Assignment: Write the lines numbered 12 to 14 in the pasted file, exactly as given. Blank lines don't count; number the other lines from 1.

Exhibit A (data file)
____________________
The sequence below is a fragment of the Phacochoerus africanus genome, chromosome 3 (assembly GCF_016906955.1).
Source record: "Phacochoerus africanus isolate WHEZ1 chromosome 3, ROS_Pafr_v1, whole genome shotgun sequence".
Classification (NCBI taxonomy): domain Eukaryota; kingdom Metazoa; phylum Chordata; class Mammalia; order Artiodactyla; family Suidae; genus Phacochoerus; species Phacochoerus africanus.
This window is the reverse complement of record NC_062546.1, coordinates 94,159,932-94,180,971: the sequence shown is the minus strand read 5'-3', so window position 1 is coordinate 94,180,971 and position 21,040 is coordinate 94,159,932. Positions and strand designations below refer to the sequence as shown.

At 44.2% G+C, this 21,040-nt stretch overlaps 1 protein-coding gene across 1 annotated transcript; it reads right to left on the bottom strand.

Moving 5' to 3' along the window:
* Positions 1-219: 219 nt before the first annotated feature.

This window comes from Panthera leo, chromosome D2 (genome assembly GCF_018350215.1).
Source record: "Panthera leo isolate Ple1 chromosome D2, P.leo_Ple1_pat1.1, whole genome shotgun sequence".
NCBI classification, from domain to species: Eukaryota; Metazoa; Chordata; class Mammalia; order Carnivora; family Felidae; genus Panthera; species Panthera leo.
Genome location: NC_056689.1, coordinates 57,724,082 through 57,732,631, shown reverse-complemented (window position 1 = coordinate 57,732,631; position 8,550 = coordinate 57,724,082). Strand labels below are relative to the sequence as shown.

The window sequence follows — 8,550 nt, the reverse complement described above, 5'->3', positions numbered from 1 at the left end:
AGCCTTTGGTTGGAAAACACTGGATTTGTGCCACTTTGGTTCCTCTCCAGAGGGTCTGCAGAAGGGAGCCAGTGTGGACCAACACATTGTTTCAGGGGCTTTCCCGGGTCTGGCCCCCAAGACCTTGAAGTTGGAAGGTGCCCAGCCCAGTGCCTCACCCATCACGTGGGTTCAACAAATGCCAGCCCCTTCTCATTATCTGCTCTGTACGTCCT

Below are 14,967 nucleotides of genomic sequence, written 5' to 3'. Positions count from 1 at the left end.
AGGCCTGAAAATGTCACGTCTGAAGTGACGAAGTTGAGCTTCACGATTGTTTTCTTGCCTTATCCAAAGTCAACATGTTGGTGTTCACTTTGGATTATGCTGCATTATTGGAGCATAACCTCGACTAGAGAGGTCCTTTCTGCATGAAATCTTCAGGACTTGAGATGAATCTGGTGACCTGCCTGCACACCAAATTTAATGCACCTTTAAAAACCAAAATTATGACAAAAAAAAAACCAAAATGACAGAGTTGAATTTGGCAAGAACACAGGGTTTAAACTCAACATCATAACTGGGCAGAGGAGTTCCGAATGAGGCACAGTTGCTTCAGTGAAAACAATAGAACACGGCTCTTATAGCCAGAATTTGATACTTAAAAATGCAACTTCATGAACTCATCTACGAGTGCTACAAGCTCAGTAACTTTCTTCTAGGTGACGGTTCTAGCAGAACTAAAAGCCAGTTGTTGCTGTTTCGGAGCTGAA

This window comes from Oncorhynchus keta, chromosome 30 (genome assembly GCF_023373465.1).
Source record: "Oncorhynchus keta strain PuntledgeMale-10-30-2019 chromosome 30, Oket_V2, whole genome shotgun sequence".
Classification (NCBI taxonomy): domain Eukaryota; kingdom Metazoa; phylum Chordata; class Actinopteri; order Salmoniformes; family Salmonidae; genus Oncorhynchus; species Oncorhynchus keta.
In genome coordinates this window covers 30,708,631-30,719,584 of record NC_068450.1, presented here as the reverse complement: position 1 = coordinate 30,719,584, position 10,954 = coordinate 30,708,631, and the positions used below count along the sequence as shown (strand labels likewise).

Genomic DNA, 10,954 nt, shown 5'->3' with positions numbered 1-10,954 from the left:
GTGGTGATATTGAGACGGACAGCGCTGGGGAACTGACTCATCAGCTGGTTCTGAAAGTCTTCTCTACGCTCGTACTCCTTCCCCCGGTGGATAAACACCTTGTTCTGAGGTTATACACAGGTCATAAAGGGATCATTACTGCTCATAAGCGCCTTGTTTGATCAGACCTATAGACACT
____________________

The window sequence follows — 8,550 nt, the reverse complement described above, 5'->3', positions numbered from 1 at the left end:
AGCCTTTGGTTGGAAAACACTGGATTTGTGCCACTTTGGTTCCTCTCCAGAGGGTCTGCAGAAGGGAGCCAGTGTGGACCAACACATTGTTTCAGGGGCTTTCCCGGGTCTGGCCCCCAAGACCTTGAAGTTGGAAGGTGCCCAGCCCAGTGCCTCACCCATCACGTGGGTTCAACAAATGCCAGCCCCTTCTCATTATCTGCTCTGTACGTCCT

Below are 14,967 nucleotides of genomic sequence, written 5' to 3'. Positions count from 1 at the left end.